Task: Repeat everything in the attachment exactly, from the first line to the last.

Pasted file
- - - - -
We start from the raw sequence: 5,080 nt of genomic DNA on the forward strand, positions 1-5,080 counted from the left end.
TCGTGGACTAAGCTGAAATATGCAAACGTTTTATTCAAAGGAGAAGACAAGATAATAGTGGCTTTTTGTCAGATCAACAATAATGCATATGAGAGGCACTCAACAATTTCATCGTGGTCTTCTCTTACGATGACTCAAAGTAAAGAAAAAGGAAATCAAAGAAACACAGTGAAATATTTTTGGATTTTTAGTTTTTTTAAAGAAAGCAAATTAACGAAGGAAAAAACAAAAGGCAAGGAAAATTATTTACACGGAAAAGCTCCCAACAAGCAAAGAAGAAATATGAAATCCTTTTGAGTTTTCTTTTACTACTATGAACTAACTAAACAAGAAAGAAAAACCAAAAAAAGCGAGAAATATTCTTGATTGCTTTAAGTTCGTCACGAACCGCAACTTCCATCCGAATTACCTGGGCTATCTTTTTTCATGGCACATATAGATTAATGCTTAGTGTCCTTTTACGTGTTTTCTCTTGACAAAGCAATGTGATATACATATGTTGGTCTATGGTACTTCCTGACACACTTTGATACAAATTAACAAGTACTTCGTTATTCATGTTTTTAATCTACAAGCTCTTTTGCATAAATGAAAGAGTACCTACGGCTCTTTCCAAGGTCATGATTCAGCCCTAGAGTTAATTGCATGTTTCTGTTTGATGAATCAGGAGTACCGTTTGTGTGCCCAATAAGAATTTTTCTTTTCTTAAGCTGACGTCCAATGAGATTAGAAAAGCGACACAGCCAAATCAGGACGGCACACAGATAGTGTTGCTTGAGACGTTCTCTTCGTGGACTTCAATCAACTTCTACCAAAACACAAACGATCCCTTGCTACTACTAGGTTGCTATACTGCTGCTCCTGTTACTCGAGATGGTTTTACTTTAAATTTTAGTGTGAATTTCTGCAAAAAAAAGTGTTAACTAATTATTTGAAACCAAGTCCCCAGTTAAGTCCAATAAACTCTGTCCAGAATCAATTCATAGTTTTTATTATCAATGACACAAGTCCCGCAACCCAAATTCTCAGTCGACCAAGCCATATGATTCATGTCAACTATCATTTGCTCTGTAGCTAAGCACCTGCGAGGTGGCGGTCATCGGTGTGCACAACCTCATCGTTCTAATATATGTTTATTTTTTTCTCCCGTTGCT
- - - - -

We start from the raw sequence: 5,080 nt of genomic DNA on the forward strand, positions 1-5,080 counted from the left end.
TCGTGGACTAAGCTGAAATATGCAAACGTTTTATTCAAAGGAGAAGACAAGATAATAGTGGCTTTTTGTCAGATCAACAATAATGCATATGAGAGGCACTCAACAATTTCATCGTGGTCTTCTCTTACGATGACTCAAAGTAAAGAAAAAGGAAATCAAAGAAACACAGTGAAATATTTTTGGATTTTTAGTTTTTTTAAAGAAAGCAAATTAACGAAGGAAAAAACAAAAGGCAAGGAAAATTATTTACACGGAAAAGCTCCCAACAAGCAAAGAAGAAATATGAAATCCTTTTGAGTTTTCTTTTACTACTATGAACTAACTAAACAAGAAAGAAAAACCAAAAAAAGCGAGAAATATTCTTGATTGCTTTAAGTTCGTCACGAACCGCAACTTCCATCCGAATTACCTGGGCTATCTTTTTTCATGGCACATATAGATTAATGCTTAGTGTCCTTTTACGTGTTTTCTCTTGACAAAGCAATGTGATATACATATGTTGGTCTATGGTACTTCCTGACACACTTTGATACAAATTAACAAGTACTTCGTTATTCATGTTTTTAATCTACAAGCTCTTTTGCATAAATGAAAGAGTACCTACGGCTCTTTCCAAGGTCATGATTCAGCCCTAGAGTTAATTGCATGTTTCTGTTTGATGAATCAGGAGTACCGTTTGTGTGCCCAATAAGAATTTTTCTTTTCTTAAGCTGACGTCCAATGAGATTAGAAAAGCGACACAGCCAAATCAGGACGGCACACAGATAGTGTTGCTTGAGACGTTCTCTTCGTGGACTTCAATCAACTTCTACCAAAACACAAACGATCCCTTGCTACTACTAGGTTGCTATACTGCTGCTCCTGTTACTCGAGATGGTTTTACTTTAAATTTTAGTGTGAATTTCTGCAAAAAAAAGTGTTAACTAATTATTTGAAACCAAGTCCCCAGTTAAGTCCAATAAACTCTGTCCAGAATCAATTCATAGTTTTTATTATCAATGACACAAGTCCCGCAACCCAAATTCTCAGTCGACCAAGCCATATGATTCATGTCAACTATCATTTGCTCTGTAGCTAAGCACCTGCGAGGTGGCGGTCATCGGTGTGCACAACCTCATCGTTCTAATATATGTTTATTTTTTTCTCCCGTTGCT